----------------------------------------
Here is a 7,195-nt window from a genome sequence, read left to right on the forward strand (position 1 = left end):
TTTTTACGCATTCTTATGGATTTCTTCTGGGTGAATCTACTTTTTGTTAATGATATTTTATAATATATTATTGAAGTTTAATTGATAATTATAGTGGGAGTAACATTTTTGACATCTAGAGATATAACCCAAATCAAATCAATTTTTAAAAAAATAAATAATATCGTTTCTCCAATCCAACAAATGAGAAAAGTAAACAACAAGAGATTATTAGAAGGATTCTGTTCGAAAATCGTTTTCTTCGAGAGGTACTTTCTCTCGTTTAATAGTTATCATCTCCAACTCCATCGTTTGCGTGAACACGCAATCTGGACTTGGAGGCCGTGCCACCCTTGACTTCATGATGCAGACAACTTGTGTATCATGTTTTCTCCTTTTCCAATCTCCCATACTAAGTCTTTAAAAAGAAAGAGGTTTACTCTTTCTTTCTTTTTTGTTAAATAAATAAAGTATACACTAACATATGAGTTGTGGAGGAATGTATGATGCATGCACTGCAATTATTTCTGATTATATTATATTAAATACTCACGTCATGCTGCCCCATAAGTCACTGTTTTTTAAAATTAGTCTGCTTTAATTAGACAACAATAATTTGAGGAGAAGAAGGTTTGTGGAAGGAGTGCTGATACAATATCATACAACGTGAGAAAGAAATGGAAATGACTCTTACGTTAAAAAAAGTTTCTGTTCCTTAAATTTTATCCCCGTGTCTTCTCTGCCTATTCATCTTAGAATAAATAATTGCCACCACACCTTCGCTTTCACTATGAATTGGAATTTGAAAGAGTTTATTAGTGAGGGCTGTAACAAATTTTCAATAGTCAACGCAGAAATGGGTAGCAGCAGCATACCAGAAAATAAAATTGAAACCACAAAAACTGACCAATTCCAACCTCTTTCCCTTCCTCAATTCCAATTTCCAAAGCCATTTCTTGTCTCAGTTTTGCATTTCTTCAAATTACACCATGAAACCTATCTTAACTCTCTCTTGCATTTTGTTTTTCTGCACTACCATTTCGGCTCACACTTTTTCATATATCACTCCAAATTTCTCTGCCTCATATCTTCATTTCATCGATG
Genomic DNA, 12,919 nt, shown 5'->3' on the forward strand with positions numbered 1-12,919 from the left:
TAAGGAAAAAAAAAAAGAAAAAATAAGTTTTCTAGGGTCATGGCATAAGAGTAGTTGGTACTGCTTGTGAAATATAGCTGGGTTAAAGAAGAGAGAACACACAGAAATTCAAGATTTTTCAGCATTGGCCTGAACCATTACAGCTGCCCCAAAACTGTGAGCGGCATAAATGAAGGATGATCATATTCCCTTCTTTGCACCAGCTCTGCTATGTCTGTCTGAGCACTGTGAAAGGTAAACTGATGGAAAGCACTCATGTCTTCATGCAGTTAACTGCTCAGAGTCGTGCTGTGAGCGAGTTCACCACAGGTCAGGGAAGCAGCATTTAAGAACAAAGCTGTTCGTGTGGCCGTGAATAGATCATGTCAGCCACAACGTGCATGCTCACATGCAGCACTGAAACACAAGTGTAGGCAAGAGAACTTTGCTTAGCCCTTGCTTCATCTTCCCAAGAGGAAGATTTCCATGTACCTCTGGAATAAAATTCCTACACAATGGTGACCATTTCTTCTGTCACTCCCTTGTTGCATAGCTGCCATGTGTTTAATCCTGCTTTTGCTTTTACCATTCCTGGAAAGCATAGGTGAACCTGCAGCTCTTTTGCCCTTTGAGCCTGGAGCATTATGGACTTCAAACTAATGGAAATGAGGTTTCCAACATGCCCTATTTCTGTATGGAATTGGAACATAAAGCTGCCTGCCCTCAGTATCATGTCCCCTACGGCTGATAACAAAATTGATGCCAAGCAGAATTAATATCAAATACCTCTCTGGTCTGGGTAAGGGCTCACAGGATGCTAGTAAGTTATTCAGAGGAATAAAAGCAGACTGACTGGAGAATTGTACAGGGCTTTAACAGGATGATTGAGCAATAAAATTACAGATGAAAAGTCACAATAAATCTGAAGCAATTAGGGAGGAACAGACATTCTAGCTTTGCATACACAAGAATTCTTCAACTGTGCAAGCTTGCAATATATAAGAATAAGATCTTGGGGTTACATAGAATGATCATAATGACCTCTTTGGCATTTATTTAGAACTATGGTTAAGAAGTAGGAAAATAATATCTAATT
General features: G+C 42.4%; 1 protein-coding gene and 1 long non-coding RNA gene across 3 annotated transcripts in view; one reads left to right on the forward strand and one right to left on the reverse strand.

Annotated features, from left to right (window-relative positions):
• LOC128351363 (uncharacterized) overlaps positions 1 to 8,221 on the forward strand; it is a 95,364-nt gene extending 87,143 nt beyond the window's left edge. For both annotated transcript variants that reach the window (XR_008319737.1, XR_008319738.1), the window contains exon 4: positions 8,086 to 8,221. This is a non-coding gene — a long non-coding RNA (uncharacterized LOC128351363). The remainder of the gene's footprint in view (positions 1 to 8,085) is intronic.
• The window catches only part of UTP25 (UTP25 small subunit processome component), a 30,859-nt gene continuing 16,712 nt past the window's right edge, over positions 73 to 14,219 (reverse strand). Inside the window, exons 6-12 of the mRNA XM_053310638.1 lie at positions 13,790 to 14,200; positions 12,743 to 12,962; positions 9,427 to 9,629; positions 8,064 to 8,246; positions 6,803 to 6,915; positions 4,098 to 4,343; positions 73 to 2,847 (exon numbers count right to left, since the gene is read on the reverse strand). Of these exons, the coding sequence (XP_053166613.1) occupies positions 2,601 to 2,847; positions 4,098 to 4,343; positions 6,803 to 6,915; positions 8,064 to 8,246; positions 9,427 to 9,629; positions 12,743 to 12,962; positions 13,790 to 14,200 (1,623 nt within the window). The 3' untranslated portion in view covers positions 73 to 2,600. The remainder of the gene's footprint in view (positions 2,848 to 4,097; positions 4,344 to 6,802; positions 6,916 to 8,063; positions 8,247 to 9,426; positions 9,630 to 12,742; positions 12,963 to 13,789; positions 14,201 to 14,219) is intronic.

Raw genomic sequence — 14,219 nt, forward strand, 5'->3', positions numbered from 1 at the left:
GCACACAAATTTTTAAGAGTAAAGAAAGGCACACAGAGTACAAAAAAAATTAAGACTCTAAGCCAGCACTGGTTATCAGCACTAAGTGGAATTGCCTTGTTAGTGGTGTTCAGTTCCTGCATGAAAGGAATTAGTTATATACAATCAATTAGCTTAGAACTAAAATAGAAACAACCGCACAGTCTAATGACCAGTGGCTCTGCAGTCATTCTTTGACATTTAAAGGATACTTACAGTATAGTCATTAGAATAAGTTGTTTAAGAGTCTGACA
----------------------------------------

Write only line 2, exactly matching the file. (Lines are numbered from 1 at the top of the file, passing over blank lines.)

TTTTTACGCATTCTTATGGATTTCTTCTGGGTGAATCTACTTTTTGTTAATGATATTTTATAATATATTATTGAAGTTTAATTGATAATTATAGTGGGAGTAACATTTTTGACATCTAGAGATATAACCCAAATCAAATCAATTTTTAAAAAAATAAATAATATCGTTTCTCCAATCCAACAAATGAGAAAAGTAAACAACAAGAGATTATTAGAAGGATTCTGTTCGAAAATCGTTTTCTTCGAGAGGTACTTTCTCTCGTTTAATAGTTATCATCTCCAACTCCATCGTTTGCGTGAACACGCAATCTGGACTTGGAGGCCGTGCCACCCTTGACTTCATGATGCAGACAACTTGTGTATCATGTTTTCTCCTTTTCCAATCTCCCATACTAAGTCTTTAAAAAGAAAGAGGTTTACTCTTTCTTTCTTTTTTGTTAAATAAATAAAGTATACACTAACATATGAGTTGTGGAGGAATGTATGATGCATGCACTGCAATTATTTCTGATTATATTATATTAAATACTCACGTCATGCTGCCCCATAAGTCACTGTTTTTTAAAATTAGTCTGCTTTAATTAGACAACAATAATTTGAGGAGAAGAAGGTTTGTGGAAGGAGTGCTGATACAATATCATACAACGTGAGAAAGAAATGGAAATGACTCTTACGTTAAAAAAAGTTTCTGTTCCTTAAATTTTATCCCCGTGTCTTCTCTGCCTATTCATCTTAGAATAAATAATTGCCACCACACCTTCGCTTTCACTATGAATTGGAATTTGAAAGAGTTTATTAGTGAGGGCTGTAACAAATTTTCAATAGTCAACGCAGAAATGGGTAGCAGCAGCATACCAGAAAATAAAATTGAAACCACAAAAACTGACCAATTCCAACCTCTTTCCCTTCCTCAATTCCAATTTCCAAAGCCATTTCTTGTCTCAGTTTTGCATTTCTTCAAATTACACCATGAAACCTATCTTAACTCTCTCTTGCATTTTGTTTTTCTGCACTACCATTTCGGCTCACACTTTTTCATATATCACTCCAAATTTCTCTGCCTCATATCTTCATTTCATCGATG